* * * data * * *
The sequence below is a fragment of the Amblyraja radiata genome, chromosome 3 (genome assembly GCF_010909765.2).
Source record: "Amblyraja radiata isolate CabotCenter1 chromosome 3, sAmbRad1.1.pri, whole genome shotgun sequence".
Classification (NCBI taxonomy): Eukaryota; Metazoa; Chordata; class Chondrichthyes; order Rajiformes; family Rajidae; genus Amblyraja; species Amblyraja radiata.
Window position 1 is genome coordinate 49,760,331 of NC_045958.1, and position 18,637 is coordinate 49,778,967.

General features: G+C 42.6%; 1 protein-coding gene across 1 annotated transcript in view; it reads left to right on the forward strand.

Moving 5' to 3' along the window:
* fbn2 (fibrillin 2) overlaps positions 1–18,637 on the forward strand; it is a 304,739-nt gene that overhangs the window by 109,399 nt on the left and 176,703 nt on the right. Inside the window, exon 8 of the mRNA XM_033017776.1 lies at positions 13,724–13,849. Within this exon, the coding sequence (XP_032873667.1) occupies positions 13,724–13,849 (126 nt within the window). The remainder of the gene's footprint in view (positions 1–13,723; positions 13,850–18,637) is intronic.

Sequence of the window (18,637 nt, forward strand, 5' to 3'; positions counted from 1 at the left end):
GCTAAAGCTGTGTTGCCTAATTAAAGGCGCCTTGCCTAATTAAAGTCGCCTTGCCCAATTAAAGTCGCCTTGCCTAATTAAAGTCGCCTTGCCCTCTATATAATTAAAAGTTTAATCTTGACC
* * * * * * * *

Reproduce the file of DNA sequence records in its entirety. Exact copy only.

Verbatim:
The sequence below is a fragment of the Amblyraja radiata genome, chromosome 3 (genome assembly GCF_010909765.2).
Source record: "Amblyraja radiata isolate CabotCenter1 chromosome 3, sAmbRad1.1.pri, whole genome shotgun sequence".
Classification (NCBI taxonomy): Eukaryota; Metazoa; Chordata; class Chondrichthyes; order Rajiformes; family Rajidae; genus Amblyraja; species Amblyraja radiata.
Window position 1 is genome coordinate 49,760,331 of NC_045958.1, and position 18,637 is coordinate 49,778,967.

General features: G+C 42.6%; 1 protein-coding gene across 1 annotated transcript in view; it reads left to right on the forward strand.

Moving 5' to 3' along the window:
* fbn2 (fibrillin 2) overlaps positions 1–18,637 on the forward strand; it is a 304,739-nt gene that overhangs the window by 109,399 nt on the left and 176,703 nt on the right. Inside the window, exon 8 of the mRNA XM_033017776.1 lies at positions 13,724–13,849. Within this exon, the coding sequence (XP_032873667.1) occupies positions 13,724–13,849 (126 nt within the window). The remainder of the gene's footprint in view (positions 1–13,723; positions 13,850–18,637) is intronic.

Sequence of the window (18,637 nt, forward strand, 5' to 3'; positions counted from 1 at the left end):
GCTAAAGCTGTGTTGCCTAATTAAAGGCGCCTTGCCTAATTAAAGTCGCCTTGCCCAATTAAAGTCGCCTTGCCTAATTAAAGTCGCCTTGCCCTCTATATAATTAAAAGTTTAATCTTGACC